The Demarcation Game

About a week and a half ago, I posted a summary of Larry Laudan’s essay The Demise of the Demarcation Problem in order to set the stage for some posts on the first few essays in a new book on The Philosophy of Pseudoscience, edited by Massimo Pigliucci and Maarten Boudry. This post addresses the first chapter, The Demarcation Problem, A (Belated) Response to Laudan, Mr. Pigliucci’s (non-editorial) contribution (the entirety of which seems to be available via the ‘look inside’ feature on Amazon, for what it’s worth).

All of this will make more sense if you have read the original Laudan essay already. If you can’t find a copy of that, you could read my earlier post. And if you don’t feel like bothering with that, here’s an extremely concise summary: How and why we label things science, non-science, or pseudo-science isn’t philosophically interesting, whereas it is philosophically interesting to (try to) understand how, when, and why claims about the world are epistemically warranted and how, when, and why this or that methodology licenses such claims.

Of course, it’s more complicated than that, but this is the nub. The labeling problem might be semantically or sociologically interesting, but it doesn’t have much, if any, bearing on whether or not certain claims about the world are belief-worthy.

To elaborate a bit more on Laudan’s position, he outlines three metaphilosophical points that constrain any putative demarcation criterion. First, it should accurately label paradigmatic cases of science, non-science, or pseudo-science by virtue of the epistemic and/or methodological features that science has and that its complement does not, and it should be precise enough so that this labeling can actually be carried out. Second, it should supply necessary and sufficient conditions for appropriate application of such labels. Third, because it will have potentially important social and political consequences, it should be especially compelling.

Pigliucci’s essay starts with a nice discussion of Popper’s take on demarcation, noting its relation to the problem of induction as well as some of the well-known problems with it. He follows the section on Popper with a discussion of Laudan’s recounting of the history of demarcation and a discussion of Laudan’s metaphilosophical interlude. He finishes with a sketch of how a new demarcation project might proceed.

The whole essay, though, simply assumes that the labeling problem is important (and that it’s closely related to problems that are more obviously of interest in philosophy of science; more below). Because Pigliucci assumes this, he doesn’t go about making a case for it, and so he doesn’t really engage with the main thrust of Laudan’s essay.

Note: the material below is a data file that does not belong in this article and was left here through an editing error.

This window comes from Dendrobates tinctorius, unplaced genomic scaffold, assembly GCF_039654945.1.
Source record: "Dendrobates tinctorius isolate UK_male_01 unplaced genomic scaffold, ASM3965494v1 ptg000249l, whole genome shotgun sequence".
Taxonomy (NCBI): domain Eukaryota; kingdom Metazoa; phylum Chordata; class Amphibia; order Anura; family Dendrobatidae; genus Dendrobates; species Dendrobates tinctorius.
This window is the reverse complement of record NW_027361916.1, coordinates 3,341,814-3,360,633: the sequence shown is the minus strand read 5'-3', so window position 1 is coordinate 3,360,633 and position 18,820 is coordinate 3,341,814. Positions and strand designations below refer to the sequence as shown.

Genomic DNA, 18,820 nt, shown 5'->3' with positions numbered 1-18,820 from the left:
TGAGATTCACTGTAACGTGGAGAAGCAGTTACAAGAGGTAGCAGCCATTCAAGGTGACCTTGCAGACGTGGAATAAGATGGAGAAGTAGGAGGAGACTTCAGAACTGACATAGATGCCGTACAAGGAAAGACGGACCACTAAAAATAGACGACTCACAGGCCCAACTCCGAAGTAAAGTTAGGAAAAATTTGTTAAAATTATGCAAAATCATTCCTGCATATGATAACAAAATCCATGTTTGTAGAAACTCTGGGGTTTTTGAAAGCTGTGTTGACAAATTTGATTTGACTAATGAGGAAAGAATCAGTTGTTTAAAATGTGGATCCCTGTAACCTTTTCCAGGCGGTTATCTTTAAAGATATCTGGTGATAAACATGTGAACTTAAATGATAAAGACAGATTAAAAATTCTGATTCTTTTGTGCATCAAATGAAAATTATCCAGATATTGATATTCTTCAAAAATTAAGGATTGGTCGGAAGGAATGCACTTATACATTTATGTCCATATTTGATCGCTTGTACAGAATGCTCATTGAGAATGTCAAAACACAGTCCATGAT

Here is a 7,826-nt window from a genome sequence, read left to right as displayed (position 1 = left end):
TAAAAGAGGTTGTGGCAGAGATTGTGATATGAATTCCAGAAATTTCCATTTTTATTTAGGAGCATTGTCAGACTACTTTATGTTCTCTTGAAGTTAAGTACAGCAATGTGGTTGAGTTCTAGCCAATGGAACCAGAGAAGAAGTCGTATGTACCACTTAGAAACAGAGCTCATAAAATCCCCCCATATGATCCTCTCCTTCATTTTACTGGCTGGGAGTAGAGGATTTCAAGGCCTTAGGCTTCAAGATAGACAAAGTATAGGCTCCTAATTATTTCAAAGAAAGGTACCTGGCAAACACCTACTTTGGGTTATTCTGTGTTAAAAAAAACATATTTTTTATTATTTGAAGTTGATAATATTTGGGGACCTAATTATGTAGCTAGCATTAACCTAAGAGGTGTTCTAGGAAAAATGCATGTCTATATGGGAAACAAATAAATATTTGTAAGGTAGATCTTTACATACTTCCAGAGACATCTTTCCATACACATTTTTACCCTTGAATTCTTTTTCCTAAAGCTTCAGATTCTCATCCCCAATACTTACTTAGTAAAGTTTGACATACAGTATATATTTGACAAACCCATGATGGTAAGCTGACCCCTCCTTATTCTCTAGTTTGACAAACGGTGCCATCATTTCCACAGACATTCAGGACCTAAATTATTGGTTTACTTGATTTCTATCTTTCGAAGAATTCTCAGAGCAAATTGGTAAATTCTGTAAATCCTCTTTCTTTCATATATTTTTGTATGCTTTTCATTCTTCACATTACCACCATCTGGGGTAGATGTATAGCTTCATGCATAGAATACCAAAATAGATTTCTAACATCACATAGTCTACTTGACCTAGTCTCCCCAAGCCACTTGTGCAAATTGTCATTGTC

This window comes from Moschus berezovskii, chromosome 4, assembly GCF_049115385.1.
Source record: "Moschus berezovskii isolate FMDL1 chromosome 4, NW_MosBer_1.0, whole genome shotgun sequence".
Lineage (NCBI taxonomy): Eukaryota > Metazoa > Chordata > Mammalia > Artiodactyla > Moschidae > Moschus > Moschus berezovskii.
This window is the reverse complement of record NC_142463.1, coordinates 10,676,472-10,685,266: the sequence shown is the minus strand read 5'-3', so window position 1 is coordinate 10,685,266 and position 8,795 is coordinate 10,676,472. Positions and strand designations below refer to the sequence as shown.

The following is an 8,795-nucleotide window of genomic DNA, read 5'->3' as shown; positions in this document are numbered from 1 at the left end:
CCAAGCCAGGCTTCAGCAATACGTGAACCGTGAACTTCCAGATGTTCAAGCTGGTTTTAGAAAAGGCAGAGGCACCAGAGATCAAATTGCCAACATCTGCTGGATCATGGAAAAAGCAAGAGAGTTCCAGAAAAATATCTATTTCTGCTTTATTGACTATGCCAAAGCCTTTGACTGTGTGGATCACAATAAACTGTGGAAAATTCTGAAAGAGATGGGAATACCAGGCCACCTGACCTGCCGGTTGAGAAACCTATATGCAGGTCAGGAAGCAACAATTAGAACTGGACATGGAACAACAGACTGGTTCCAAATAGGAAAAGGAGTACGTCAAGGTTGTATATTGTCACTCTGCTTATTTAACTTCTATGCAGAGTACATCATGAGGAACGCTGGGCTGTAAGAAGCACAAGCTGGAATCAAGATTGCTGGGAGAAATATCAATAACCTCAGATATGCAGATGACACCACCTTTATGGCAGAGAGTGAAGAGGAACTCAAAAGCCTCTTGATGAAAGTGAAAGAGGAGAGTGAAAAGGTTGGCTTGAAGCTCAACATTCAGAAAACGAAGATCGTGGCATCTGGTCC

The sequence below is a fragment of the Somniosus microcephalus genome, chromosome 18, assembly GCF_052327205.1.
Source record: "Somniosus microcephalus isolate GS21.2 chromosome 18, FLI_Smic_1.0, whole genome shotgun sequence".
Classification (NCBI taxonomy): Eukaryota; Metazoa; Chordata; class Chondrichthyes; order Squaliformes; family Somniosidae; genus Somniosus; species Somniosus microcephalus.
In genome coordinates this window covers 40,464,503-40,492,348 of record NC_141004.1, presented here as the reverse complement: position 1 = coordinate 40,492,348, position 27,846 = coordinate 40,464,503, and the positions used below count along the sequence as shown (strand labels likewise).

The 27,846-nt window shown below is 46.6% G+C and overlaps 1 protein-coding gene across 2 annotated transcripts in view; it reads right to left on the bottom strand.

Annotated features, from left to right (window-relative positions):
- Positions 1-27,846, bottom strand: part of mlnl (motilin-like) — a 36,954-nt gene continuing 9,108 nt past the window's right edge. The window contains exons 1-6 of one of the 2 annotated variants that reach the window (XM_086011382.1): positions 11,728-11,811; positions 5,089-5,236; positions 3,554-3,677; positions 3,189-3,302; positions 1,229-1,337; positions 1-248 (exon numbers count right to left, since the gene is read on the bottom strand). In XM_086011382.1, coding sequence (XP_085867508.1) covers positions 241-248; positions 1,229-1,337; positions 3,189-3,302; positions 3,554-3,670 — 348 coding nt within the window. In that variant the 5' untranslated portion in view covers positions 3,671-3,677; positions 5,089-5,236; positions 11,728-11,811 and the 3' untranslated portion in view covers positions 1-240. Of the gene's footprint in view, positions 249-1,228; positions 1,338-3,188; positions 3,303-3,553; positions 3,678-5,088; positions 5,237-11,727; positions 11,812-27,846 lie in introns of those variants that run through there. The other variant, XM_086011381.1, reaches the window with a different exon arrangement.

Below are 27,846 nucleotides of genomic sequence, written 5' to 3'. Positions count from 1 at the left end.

In addition, everything kind of goes off the rails after the introductory discussion of Popper. Throughout his discussion of Laudan’s essay, Pigliucci conflates issues that should be kept distinct, presents ideas that are consistent with (or even identical to) Laudan’s position as arguments against him, and misreads Laudan in ways that are, at best, lazy, and, at worst, willfully negligent.

And as good as it is, even the section on Popper has a humdinger of specious reasoning. Pigliucci writes:

Regardless of whether one agrees with Popper’s analysis of demarcation, there is something profoundly right about the contrasts he sets up between relativity theory and psychoanalysis or Marxist history: anyone who has had even a passing acquaintance with both science and pseudoscience cannot but be compelled to recognize the same clear difference that struck Popper as obvious. I maintain in this essay that, as long as we agree that there is indeed a recognizable difference between, say, evolutionary biology on the one hand and creationism on the other, then we must also agree that there are demarcation criteria – however elusive they may be at first glance.

It seems to me that the most obvious recognizable difference between evolutionary biology and creationism is that the former has mountains of evidence supporting its claims while the latter has none (and, in fact, has mountains of evidence against it). That is, these two examples are recognizably different with respect to their epistemic warrant, whether we label them both science or not. I’ll even go one better and say that it is only by placing evolutionary biology and creationism on the same playing field that we know that one is well-supported and the other is not.